Indian Army honouring Major Leetul Gogoi is 'shameful, insensitive', say Kashmiris fearing further alienation
Major Nitin Leetul Gogoi may have won commendation and support from many of his fellow countrymen, but in Kashmir, people are outraged after the Indian Army felicitated the major despite a court of inquiry report yet to be tabled
Major Nitin Leetul Gogoi may have won commendation and support from many of his fellow countrymen, but in Kashmir, people across the ideological divide, including the ruling Peoples Democratic Party (PDP), are outraged after the Indian Army felicitated the major despite a court of inquiry report yet to be tabled. The army major is being investigated for strapping a Kashmiri youth to the front bumper of a military jeep on 9 April, the day bypolls were held in Srinagar parliamentary constituency.
PDP general secretary Nizamudin Bhat said honoring the major was "improper" and "not a right decision", and said the state government would investigate the incident properly. "PDP's stand is that such incidents are bad for public perception and should be probed. If he (Gogoi) has been rewarded for this bravado, I don't feel this is proper," Bhat told reporters in Srinagar.
After the uproar over the army's decision, Kashmir police chief Munir Ahmad Khan said a FIR against Gogoi was not being withdrawn, despite the army conferring him with a "commendation card".
"The investigation in this regard will carry on, as the FIR against the army major has not been quashed," Khan said, after being asked whether police would continue the investigation though the major was conferred with a commendation card by army chief Bipin Rawat.
Following the chief minister's intervention, the FIR against the major was lodged for strapping shawl-weaver Farooq Ahmad Dar to the military jeep. Dar, 27, a resident of Chill-Brass in Budgam district, had voted under serial number 612 on the electoral list amid widespread violence that left nine people killed.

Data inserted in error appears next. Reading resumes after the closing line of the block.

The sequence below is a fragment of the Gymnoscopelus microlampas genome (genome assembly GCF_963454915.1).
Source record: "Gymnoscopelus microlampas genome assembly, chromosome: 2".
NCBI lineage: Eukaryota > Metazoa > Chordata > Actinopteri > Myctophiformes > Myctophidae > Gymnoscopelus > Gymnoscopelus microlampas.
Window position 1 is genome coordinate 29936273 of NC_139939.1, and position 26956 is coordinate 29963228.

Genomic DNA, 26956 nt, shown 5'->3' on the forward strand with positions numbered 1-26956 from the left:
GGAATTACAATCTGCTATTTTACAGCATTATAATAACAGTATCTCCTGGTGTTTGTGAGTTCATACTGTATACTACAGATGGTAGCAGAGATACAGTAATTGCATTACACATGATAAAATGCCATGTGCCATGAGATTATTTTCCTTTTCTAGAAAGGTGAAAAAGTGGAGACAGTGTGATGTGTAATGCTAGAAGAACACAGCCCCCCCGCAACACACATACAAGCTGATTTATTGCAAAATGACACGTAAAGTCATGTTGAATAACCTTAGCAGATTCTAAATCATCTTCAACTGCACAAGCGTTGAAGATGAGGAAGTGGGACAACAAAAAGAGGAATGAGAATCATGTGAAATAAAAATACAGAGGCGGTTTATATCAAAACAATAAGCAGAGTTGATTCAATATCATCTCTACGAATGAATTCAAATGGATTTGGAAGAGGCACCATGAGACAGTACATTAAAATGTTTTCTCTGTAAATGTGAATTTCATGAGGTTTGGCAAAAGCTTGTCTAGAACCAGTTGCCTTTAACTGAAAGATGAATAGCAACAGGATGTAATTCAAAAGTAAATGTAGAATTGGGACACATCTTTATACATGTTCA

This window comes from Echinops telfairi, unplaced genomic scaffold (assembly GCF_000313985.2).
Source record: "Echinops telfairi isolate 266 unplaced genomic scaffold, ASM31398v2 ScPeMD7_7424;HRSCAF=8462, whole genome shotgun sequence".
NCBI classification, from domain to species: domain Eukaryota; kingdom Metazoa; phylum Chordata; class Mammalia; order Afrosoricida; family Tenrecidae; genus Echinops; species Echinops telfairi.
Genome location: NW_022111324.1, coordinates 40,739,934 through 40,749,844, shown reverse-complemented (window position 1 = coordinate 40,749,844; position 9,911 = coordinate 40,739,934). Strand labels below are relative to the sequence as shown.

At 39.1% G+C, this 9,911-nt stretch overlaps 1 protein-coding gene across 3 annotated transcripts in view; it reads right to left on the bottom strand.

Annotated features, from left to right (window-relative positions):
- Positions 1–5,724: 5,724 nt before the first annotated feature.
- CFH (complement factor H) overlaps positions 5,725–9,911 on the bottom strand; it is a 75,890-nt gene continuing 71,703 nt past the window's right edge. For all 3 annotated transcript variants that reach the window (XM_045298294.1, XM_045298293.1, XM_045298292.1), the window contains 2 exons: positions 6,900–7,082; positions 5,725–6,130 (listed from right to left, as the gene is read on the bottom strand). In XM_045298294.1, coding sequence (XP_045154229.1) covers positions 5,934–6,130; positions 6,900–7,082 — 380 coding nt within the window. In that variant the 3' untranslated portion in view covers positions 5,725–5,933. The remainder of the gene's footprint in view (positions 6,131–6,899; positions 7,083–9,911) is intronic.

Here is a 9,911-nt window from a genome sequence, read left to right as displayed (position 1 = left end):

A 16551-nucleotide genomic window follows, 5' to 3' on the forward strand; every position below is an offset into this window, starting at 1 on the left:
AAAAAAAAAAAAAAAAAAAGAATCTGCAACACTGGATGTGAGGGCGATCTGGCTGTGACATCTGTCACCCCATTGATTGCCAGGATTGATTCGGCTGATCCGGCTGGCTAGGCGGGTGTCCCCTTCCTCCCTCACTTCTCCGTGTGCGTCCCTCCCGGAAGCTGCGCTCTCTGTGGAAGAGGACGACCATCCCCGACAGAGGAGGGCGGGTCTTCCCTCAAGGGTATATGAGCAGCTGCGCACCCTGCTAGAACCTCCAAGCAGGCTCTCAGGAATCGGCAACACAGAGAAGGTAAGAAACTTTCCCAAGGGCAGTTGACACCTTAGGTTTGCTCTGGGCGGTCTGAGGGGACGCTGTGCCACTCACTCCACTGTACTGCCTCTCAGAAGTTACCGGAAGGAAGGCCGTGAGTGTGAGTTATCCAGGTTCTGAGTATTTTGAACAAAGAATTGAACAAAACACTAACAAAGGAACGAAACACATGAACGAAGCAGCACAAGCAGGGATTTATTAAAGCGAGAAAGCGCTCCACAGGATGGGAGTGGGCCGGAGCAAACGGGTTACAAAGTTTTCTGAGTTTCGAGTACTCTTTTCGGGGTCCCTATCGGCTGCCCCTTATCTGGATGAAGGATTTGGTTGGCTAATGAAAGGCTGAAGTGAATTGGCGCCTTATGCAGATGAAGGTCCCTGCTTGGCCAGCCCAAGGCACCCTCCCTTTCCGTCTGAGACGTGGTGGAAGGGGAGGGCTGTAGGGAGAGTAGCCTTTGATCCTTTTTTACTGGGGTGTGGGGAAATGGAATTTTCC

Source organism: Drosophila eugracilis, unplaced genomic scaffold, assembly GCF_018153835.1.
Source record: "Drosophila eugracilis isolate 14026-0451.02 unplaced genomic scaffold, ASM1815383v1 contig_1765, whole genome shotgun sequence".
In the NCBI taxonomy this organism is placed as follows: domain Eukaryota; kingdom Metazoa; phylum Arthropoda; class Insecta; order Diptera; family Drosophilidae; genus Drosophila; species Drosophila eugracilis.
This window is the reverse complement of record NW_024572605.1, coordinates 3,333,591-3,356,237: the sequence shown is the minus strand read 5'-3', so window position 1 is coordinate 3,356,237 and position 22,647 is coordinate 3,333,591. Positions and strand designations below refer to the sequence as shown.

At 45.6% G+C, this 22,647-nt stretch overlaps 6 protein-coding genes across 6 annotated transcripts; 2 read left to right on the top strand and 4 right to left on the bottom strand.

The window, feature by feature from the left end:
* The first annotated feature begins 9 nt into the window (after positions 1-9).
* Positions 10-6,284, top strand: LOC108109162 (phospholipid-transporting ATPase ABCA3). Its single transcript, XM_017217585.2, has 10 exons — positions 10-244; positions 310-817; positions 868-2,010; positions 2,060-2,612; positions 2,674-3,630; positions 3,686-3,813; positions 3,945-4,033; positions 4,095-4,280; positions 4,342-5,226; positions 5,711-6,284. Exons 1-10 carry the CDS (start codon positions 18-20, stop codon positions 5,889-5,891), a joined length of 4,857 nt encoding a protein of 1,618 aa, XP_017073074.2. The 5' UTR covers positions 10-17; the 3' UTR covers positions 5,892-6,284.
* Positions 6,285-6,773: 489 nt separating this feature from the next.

On Tuesday, Dar said justice has been "murdered and cruelty promoted". "I voted and defied the boycott call given by separatists. This is what they gave me in return. I will never vote again. It was my last mistake," he said.
According to Dar, he and his cousin had left home to attend the funeral procession of one of his relatives in Gaumpora village, a few kilometers away. When the duo reached Utilgam, a village near Gaumpora, the army stopped them and tied him to the front bumper of the jeep. The jeep then moved into nearly a dozen villages, with Dar apparently serving as a human shield against stone-throwing crowds.
But Gogoi, who spoke to a select group of reporters from TV news channels, said on Tuesday that he saved many lives with his idea. "I did this only to save local people. Had I fired, there would have been more than 12 casualties. With this idea, I saved many peoples' lives," Gogoi told reporters at Beerwah Camp in Budgam district.
Hurriyat chairman Syed Ali Geelani also said the decision of honoring the major is extremely "distressing and shameful". "Honoring such an officer clearly vindicates our claim that this is a state-sponsored policy, and if not stopped, it will prove detrimental to human lives. We are looking towards the International Court of Justice to intervene, like it did in the Kulbhushan Jadhav case," Geelani said.